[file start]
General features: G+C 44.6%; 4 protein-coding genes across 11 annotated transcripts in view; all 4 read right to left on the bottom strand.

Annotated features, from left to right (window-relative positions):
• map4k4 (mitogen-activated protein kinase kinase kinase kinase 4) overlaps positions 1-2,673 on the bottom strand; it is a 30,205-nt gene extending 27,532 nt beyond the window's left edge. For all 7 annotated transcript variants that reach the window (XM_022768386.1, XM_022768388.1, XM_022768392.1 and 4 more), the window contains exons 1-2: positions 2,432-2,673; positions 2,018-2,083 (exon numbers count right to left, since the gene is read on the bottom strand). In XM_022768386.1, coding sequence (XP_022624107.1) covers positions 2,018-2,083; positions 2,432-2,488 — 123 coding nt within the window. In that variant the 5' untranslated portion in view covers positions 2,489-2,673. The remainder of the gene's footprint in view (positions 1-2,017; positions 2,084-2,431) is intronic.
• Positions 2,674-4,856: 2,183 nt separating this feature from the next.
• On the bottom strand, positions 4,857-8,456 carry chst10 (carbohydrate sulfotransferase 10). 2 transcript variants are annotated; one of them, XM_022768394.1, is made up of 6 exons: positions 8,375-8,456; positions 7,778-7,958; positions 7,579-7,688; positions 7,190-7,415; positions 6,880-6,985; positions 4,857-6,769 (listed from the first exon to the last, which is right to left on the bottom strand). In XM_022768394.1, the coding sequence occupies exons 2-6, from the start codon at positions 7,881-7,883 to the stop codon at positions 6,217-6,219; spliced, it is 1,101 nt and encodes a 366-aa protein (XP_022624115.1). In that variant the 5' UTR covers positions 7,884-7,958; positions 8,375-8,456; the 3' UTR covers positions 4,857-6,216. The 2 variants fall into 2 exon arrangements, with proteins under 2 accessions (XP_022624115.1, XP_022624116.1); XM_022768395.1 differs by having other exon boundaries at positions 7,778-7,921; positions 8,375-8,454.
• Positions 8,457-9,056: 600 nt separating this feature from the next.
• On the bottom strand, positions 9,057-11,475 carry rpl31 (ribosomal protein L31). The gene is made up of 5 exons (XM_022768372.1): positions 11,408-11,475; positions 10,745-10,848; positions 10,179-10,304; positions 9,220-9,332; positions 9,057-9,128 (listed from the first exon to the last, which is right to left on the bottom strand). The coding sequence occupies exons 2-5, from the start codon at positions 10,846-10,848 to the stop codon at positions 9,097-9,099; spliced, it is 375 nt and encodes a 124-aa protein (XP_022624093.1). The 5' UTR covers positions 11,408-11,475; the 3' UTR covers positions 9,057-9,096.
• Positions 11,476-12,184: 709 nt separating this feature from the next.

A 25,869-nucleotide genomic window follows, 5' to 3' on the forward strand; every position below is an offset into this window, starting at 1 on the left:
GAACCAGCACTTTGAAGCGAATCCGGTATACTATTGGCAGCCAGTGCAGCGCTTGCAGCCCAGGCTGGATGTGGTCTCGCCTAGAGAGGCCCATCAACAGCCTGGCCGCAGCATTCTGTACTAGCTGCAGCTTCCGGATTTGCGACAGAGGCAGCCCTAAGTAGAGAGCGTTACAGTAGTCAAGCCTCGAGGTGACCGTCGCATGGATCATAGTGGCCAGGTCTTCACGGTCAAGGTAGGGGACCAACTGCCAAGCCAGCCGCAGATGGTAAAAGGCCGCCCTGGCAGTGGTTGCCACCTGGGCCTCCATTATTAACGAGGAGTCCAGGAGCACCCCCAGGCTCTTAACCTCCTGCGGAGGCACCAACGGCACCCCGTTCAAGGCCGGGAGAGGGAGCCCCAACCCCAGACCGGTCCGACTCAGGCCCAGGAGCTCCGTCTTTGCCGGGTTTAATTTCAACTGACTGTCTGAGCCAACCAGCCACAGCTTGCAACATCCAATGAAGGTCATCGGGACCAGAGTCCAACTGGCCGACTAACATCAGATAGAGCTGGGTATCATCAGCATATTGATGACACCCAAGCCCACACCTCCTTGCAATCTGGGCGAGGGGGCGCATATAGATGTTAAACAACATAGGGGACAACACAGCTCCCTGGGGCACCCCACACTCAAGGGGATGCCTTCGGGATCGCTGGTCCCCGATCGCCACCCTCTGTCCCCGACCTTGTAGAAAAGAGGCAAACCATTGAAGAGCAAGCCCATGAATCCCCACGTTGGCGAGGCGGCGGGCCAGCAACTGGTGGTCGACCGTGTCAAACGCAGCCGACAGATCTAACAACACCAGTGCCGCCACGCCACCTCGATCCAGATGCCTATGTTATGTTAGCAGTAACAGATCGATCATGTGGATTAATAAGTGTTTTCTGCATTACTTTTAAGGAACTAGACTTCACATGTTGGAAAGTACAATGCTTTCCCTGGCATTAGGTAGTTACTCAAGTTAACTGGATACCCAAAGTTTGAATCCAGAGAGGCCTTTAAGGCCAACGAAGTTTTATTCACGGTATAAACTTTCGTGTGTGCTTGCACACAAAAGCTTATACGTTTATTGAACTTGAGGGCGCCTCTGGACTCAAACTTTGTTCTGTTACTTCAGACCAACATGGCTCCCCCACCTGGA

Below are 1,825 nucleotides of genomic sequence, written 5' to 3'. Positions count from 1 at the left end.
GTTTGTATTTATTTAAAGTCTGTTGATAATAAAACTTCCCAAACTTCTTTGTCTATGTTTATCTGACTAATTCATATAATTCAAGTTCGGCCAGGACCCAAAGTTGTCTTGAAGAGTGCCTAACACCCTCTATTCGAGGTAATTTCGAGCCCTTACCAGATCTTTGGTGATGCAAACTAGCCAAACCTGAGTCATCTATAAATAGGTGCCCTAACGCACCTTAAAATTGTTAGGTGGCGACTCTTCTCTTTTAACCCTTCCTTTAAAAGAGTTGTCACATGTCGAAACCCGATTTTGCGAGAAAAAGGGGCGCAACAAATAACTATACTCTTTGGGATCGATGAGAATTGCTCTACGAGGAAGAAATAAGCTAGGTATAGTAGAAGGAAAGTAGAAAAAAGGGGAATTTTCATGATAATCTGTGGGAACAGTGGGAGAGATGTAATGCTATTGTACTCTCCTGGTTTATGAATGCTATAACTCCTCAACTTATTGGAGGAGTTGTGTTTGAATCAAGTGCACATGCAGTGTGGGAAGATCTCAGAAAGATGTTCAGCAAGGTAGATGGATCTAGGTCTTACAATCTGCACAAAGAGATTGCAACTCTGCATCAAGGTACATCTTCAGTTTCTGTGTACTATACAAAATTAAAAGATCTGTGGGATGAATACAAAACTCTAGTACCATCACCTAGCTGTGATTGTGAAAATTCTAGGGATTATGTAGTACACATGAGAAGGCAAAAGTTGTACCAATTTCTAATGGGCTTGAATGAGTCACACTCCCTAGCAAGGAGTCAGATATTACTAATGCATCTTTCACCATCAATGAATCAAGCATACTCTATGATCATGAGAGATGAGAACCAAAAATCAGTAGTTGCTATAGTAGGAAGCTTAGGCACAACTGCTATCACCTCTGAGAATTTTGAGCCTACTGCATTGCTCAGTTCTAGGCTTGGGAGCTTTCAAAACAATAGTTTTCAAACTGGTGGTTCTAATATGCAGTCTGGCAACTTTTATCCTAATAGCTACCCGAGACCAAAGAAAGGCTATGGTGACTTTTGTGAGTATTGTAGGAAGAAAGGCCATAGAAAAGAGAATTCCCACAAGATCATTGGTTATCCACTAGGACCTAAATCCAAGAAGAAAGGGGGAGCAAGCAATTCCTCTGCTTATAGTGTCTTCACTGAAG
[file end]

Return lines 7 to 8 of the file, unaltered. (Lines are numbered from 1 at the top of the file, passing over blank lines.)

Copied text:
• On the bottom strand, positions 9,057-11,475 carry rpl31 (ribosomal protein L31). The gene is made up of 5 exons (XM_022768372.1): positions 11,408-11,475; positions 10,745-10,848; positions 10,179-10,304; positions 9,220-9,332; positions 9,057-9,128 (listed from the first exon to the last, which is right to left on the bottom strand). The coding sequence occupies exons 2-5, from the start codon at positions 10,846-10,848 to the stop codon at positions 9,097-9,099; spliced, it is 375 nt and encodes a 124-aa protein (XP_022624093.1). The 5' UTR covers positions 11,408-11,475; the 3' UTR covers positions 9,057-9,096.
• Positions 11,476-12,184: 709 nt separating this feature from the next.